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Winter-Spring Precipitation History of Chihuahua, Mexico
Diaz, S.C., Therrell, M.D., Stahle, D.W. and Cleaveland, M.K.  2002.  Chihuahua (Mexico) winter-spring precipitation reconstructed from tree-rings, 1647-1992.  Climate Research 22: 237-244.

What was done
The authors reconstructed a history of winter-spring (November-April) precipitation for the Mexican state of Chihuahua, which time period accounts for one-third of the region's annual precipitation, for the period 1647-1992, based on earlywood width chronologies of over 300 Douglas fir trees growing at four locations along the western and southern borders of Chihuahua and at two locations in the United States just above Chihuahua's northeast border.  This 346-year precipitation history was then transformed by operating on its annual data with a 10-year smoothing cubic spline.

What was learned
The authors correctly note that "three of the 5 worst winter-spring drought years in the past three-and-a-half centuries are estimated to have occurred during the 20th century."  Although this observation tends to make the 20th century look highly anomalous in this regard, it is not; for two of those three worst drought years occurred during a period of average to slightly-above-average precipitation, as defined by the 10-year smoothing cubic spline representation of the data, so they were not representative of long-term droughty conditions.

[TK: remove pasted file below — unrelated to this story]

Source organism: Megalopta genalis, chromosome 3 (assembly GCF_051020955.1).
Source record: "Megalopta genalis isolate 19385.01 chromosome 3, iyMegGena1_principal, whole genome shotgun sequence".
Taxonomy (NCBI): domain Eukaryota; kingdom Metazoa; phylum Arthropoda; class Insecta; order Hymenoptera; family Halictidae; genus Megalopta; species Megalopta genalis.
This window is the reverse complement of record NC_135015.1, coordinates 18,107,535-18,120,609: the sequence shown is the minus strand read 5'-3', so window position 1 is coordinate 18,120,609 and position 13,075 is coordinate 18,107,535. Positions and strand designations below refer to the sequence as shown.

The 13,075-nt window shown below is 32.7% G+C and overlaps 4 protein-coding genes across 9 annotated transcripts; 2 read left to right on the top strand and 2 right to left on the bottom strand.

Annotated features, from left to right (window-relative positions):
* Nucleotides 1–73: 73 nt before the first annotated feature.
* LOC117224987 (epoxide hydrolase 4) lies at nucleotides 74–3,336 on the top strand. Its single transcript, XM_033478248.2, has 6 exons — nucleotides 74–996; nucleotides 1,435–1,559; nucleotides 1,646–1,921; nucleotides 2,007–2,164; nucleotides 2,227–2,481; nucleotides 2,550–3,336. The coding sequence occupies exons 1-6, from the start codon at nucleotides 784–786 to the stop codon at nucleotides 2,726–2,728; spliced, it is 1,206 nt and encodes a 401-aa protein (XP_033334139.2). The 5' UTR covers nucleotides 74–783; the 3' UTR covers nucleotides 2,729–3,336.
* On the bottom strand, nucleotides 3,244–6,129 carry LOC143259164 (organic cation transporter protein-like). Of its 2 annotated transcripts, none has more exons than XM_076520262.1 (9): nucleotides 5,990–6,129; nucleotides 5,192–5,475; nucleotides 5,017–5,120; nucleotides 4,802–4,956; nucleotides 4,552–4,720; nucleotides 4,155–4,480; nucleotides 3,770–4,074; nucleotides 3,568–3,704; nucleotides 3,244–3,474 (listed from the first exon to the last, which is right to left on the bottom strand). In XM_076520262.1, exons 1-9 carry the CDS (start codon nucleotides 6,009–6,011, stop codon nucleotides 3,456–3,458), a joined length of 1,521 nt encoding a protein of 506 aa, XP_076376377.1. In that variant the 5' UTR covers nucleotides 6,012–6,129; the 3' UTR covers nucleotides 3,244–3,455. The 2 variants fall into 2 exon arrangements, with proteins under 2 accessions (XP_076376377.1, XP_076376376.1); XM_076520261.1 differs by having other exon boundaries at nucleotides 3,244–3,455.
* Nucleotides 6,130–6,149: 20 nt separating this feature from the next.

The authors also correctly note that "the longest drought indicated by the smoothed reconstruction lasted 17 years (1948-1964)," which is again correct and seemingly indicative of abnormally dry conditions during the 20th century.  However, for several of the 17 years of that below-normal-precipitation interval, precipitation values were only slightly below normal.  For all practical purposes, therefore, there were four very similar dry periods interspersed throughout the preceding two and a half centuries: one in the late 1850s and early 1860s, one in the late 1790s and early 1800s, one in the late 1720s and early 1730s, and one in the late 1660s and early 1670s.

With respect to the 20th century alone, there was also a long period of high winter-spring precipitation that stretched from 1905 to 1932; and following the major drought of the 1950s, precipitation remained at or just slightly above normal for the remainder of the record.  Finally, with respect to the entire 346 years, there is no long-term trend in the data, nor is there any evidence of any long-term departure from that trend over the course of the 20th century.

What it means
Chihuahua's 20th-century precipitation history differs in no substantial way from its precipitation history of the prior 250 years, suggesting that neither 20th-century anthropogenic CO2 emissions nor natural 20th-century warming have significantly impacted rainfall in that region of the world.

Reviewed 1 January 2003